Through steely eyes and a muted look of desperation, Aubrey Plaza illustrates a person many of us could theoretically become if two or three things in our lives fall apart. That person is someone desperate enough to make fast cash through illegal means in order to pay off crippling student loan debt.
Plaza plays the titular character in John Patton Ford’s directorial debut, and she’s been a criminal long before we meet her. We just catch her at a time she’s ready to embrace it. Her past indiscretions nefariously reveal themselves during an interview for a medical administration job. Emily has no desire to answer for her DUI and aggravated assault charge. She has her reasons and doesn’t appreciate being put on metaphorical trial. She storms out in frustration.
The mic-drop moment doesn’t change the fact that Emily needs money. She’s saddled with $70,000 in student loan debt from art school, and her current catering gig can’t even keep up with the interest payments. She lives in LA where she passively watches her best friend (Megalyn Echikunwoke) climb the corporate ladder as an advertising agent while she mulls over going back to New Jersey to live with her stepfather.
That’s when Emily is tipped off about a chance to make $200; quite easily I might add. She texts a number she’s been given, which leads to her meeting Youcef (Theo Rossi), who supplies her with a credit card and stolen credentials. All she has to do is walk into a Best Buy and purchase a TV. She’s successful and pockets the Benjamins. How would she like to make $2,000? She would, and thus a partnership with Youcef is born.
Emily is desperate, but not helpless. It’s outside of the confines of her thankless job that she exhibits a deft sense of judgment, using her street-smarts and cagey attitude to spot trouble quickly and act accordingly. Youcef recognizes her prowess and is happy to groom her in the world of credit card fraud and dummy shopping. During this time, writer/director Ford tells us just enough to feel acquainted with Emily, but never understand the full-length of what appears to be her quietly dangerous life. Like Plaza herself, Emily remains within close proximity but ostensibly within arm’s reach of being fully penetrable. You get the feeling both women like it like that.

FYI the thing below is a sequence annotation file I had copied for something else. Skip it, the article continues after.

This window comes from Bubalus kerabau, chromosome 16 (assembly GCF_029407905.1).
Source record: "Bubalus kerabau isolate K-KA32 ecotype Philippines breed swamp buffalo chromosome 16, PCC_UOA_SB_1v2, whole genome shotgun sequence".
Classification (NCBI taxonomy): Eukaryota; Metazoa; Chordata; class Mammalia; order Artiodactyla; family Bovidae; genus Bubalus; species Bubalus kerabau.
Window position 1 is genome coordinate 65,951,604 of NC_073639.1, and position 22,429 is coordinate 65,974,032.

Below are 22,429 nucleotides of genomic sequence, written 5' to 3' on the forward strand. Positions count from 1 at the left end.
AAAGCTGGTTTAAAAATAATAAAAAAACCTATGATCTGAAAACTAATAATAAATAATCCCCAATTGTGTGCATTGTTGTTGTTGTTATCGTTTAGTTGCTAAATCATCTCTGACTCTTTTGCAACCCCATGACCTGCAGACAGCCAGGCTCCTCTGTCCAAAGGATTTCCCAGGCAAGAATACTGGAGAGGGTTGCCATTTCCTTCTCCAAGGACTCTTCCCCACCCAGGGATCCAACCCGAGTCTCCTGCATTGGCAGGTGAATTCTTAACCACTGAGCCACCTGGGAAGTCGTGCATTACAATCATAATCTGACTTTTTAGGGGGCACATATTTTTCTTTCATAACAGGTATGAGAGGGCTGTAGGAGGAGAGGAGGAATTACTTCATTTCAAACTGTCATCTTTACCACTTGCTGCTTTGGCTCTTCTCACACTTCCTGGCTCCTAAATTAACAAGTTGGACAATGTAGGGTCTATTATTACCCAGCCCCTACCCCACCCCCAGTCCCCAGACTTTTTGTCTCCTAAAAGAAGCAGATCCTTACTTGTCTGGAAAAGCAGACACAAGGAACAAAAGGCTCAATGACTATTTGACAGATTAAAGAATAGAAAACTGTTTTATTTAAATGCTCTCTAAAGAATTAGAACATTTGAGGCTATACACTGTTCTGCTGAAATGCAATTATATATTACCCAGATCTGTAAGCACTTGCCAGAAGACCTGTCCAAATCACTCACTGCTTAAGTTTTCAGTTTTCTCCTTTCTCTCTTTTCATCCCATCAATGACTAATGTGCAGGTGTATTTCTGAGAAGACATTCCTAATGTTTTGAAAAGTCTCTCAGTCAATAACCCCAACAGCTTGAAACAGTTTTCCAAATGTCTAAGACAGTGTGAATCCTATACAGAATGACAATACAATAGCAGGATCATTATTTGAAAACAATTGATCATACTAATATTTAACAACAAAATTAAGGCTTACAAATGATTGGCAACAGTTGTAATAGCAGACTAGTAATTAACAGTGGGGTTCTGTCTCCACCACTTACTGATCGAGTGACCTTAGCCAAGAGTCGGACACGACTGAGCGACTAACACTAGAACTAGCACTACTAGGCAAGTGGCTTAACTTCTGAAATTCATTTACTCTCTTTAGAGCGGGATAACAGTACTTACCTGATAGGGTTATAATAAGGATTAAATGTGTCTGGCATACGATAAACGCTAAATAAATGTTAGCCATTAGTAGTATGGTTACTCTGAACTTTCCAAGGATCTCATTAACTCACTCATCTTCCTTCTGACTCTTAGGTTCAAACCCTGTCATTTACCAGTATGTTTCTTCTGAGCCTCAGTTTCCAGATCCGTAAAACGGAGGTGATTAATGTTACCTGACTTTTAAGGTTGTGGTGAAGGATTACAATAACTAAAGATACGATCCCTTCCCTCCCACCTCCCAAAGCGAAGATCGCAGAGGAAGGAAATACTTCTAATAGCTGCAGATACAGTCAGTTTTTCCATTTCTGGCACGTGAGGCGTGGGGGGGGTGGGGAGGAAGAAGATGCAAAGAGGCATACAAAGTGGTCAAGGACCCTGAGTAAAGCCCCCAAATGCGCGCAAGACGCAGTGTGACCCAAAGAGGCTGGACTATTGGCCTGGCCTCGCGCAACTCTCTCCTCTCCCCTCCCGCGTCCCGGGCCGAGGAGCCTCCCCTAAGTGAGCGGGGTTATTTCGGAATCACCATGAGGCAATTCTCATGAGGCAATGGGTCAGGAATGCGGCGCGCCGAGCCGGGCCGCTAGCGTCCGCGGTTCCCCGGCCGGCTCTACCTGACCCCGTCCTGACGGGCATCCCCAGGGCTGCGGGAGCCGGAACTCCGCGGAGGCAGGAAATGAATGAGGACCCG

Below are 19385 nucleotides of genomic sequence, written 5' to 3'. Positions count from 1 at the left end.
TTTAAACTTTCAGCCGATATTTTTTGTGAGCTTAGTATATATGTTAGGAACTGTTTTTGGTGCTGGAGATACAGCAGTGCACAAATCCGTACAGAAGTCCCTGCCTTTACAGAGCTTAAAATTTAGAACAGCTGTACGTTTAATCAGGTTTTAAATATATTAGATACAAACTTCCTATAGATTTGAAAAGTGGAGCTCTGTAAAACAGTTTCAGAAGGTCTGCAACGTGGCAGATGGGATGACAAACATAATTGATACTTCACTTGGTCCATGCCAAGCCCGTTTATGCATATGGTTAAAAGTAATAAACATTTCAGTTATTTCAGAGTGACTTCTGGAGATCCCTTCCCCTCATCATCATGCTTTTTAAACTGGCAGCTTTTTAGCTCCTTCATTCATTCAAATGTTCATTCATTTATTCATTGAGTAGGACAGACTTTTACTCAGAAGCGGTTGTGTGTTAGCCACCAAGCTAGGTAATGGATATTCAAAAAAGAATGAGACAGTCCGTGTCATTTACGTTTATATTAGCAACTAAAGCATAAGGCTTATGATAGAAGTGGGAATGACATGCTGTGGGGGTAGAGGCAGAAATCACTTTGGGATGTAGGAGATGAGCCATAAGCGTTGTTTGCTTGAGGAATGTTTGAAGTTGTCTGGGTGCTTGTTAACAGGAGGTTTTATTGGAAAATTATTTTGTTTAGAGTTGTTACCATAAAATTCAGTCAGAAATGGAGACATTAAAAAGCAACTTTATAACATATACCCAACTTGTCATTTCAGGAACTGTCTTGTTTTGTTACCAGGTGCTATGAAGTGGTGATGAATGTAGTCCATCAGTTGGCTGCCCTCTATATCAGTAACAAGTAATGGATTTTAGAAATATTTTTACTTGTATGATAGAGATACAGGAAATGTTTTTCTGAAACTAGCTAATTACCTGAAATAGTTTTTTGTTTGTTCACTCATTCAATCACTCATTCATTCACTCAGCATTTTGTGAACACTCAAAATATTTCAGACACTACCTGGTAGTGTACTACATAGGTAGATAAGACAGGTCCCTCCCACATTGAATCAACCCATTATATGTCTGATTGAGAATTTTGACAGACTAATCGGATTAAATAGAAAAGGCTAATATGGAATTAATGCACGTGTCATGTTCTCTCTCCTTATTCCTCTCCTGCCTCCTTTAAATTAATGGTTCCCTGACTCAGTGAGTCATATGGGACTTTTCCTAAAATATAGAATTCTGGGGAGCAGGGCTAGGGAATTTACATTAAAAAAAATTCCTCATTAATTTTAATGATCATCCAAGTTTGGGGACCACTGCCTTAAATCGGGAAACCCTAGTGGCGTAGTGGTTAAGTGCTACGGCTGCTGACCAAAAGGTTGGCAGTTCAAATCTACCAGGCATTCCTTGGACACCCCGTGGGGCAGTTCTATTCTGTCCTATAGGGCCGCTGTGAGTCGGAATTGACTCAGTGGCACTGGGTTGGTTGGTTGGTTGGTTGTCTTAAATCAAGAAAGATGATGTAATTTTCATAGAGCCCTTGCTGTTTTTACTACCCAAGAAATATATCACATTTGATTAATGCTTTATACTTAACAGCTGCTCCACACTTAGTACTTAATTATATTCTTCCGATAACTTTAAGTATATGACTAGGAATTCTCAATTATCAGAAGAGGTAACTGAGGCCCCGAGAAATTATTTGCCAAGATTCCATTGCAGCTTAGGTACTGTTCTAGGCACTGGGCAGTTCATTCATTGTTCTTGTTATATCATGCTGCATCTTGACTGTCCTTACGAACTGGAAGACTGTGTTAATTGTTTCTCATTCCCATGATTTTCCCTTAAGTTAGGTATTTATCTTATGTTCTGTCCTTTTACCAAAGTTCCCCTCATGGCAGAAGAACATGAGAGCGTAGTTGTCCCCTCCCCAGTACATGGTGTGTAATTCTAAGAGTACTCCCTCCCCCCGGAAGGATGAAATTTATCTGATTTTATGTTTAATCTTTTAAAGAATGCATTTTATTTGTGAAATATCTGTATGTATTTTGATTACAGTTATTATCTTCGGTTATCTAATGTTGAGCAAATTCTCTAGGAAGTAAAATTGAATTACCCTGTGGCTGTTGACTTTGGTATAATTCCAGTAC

There are many things intriguing about Ford’s Emily the Criminal: its neurotic vibe, noir atmosphere, uneasy score, and its methodical (but not slow) narrative progression. To the latter point, it’s worth noting that even as Emily gets sucked into this underbelly of society, she still tries to carve a spot for herself in the world of respectable, (allegedly) gainful employment. It’s the insulting offer of an unpaid design internship orchestrated by her friend that puts the kibosh on that entirely. In one of the film’s best scenes, Emily throws the offer back in the face of a smarmy Gina Gershon, reminding her that the only people who can afford to take an unpaid internship are living at home rent-free.
Ford’s film is economical insofar that it doesn’t relish in wasted time nor dialog. At a taut 95 minutes, perhaps not every element of Youcef’s business is explained, just as Emily’s background is left fuzzy. But it doesn’t matter. I’m growing ever-so tired of movies that must explain every minute detail for the sake of pleasing the unpleasable crowd of Reddit users and CinemaSins loyalists. Besides, what Ford doesn’t explain feels purposeful. As such, it keeps the film grounded on its titular character and her desperate situation.
If anything, Ford could’ve broadened the film. Emily’s plight is not unique to this fictitious movie character. When you have the better half of two generations saddled with crippling student loan debt they were told to take on, no questions asked, because if not, they’d be working some low-level joe-job in search of a path forward, this is the result you’re going to get.
It was the brilliant writer James Baldwin who once said, “the most dangerous creation of any society is the man who has nothing to lose.” Emily the Criminal is equal parts a dramatization of that line and a warning.
NOTE: Emily the Criminal is now available to rent on multiple platforms.
Starring: Aubrey Plaza, Theo Rossie, Megalyn Echikunwoke, and Gina Gershon. Directed by: John Patton Ford.
Steve Pulaski has been reviewing movies since 2009 for a barrage of different outlets. He graduated North Central College in 2018 and currently works as an on-air radio personality. He also hosts a weekly movie podcast called "Sleepless with Steve," dedicated to film and the film industry, on his YouTube channel. In addition to writing, he's a die-hard Chicago Bears fan and has two cats, appropriately named Siskel and Ebert!